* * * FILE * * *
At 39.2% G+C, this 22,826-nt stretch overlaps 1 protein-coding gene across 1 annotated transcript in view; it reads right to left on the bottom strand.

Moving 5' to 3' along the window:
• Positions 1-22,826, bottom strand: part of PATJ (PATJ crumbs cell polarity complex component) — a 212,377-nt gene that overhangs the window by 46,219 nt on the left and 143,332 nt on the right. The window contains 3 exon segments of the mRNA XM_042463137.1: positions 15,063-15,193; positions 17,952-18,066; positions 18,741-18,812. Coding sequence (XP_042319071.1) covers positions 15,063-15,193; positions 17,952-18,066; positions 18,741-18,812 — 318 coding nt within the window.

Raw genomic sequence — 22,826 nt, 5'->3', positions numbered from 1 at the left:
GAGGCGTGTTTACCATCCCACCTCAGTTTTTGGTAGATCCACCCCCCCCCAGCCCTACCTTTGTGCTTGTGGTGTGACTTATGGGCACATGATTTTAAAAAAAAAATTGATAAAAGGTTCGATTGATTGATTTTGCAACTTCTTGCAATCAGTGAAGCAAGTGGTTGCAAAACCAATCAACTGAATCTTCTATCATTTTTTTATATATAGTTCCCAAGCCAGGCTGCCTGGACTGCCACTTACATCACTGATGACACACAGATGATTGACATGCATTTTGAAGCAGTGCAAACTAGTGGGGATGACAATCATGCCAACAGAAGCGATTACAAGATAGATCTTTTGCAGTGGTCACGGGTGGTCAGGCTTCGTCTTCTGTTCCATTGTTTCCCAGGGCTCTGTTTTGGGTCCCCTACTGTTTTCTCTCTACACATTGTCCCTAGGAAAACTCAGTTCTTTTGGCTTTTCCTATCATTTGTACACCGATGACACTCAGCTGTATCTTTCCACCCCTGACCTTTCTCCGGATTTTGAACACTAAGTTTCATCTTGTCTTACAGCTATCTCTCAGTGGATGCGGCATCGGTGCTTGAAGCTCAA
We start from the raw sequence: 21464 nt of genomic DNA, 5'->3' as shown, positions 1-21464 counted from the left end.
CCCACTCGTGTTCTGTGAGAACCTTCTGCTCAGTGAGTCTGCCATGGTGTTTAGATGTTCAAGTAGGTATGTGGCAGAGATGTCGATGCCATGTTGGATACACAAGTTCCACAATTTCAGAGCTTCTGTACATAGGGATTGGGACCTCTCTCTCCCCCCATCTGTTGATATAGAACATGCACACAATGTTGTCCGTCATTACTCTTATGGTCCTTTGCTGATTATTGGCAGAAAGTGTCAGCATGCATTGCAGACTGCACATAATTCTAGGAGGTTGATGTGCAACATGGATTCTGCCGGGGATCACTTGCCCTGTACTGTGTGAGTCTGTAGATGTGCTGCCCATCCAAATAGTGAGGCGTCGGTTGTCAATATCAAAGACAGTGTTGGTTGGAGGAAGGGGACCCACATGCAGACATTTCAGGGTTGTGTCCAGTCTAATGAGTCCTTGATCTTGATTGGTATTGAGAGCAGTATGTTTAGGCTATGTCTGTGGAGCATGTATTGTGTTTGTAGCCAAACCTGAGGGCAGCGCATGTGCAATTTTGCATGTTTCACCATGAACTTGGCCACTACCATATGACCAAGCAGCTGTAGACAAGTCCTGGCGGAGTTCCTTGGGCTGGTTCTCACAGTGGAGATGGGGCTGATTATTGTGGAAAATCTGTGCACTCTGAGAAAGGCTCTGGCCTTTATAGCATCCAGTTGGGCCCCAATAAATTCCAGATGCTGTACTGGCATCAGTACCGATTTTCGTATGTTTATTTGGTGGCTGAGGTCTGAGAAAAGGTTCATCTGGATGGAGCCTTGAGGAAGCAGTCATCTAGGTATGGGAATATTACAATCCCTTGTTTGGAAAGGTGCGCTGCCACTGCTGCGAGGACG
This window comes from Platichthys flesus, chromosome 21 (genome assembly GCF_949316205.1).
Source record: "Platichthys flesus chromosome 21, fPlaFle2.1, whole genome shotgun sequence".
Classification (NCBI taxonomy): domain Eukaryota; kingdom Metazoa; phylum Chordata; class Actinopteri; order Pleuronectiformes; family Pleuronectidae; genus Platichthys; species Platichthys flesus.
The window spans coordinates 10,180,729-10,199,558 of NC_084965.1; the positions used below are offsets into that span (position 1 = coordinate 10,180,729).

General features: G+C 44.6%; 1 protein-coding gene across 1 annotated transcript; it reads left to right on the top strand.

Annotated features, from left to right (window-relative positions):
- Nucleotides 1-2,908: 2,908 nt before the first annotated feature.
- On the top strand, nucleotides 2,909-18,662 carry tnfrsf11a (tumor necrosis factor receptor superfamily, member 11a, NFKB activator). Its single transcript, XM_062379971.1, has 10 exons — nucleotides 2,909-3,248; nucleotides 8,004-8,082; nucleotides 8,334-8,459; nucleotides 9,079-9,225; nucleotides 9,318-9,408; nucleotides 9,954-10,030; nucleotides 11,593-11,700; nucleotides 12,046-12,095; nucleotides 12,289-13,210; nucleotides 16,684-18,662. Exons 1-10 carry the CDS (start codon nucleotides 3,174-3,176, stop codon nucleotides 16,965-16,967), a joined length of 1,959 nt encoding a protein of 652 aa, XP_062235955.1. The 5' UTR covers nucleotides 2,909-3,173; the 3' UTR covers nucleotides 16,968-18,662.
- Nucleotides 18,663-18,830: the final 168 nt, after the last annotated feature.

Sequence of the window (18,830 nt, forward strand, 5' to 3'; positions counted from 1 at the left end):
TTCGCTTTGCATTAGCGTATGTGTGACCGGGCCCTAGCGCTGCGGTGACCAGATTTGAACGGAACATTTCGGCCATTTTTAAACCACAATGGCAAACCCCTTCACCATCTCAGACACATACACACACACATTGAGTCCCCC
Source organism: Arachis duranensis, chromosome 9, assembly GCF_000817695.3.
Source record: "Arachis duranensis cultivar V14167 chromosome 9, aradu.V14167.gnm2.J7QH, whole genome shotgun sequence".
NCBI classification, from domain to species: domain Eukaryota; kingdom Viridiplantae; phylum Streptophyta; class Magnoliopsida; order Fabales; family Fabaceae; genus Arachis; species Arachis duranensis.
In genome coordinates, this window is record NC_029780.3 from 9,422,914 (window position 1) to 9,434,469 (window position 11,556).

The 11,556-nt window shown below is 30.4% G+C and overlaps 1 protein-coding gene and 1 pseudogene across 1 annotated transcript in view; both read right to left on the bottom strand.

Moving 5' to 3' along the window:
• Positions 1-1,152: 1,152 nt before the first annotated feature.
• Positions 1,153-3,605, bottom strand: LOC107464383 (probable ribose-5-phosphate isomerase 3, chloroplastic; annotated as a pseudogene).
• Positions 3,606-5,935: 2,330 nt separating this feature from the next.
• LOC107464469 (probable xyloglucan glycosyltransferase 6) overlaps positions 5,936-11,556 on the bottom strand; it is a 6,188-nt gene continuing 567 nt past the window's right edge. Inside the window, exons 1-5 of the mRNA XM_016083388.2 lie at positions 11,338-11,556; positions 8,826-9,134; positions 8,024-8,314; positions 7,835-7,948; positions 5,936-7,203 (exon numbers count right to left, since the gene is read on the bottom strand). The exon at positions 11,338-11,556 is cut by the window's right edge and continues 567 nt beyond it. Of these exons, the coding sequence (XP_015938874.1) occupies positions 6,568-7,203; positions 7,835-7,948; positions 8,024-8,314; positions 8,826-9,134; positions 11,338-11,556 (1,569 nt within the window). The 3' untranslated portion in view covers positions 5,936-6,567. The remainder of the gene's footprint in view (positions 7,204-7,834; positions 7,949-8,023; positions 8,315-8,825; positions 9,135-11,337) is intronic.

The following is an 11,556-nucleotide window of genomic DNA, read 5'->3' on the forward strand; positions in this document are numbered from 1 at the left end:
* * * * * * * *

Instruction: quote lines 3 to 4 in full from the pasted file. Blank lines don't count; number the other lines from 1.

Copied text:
• Positions 1-22,826, bottom strand: part of PATJ (PATJ crumbs cell polarity complex component) — a 212,377-nt gene that overhangs the window by 46,219 nt on the left and 143,332 nt on the right. The window contains 3 exon segments of the mRNA XM_042463137.1: positions 15,063-15,193; positions 17,952-18,066; positions 18,741-18,812. Coding sequence (XP_042319071.1) covers positions 15,063-15,193; positions 17,952-18,066; positions 18,741-18,812 — 318 coding nt within the window.

Raw genomic sequence — 22,826 nt, 5'->3', positions numbered from 1 at the left: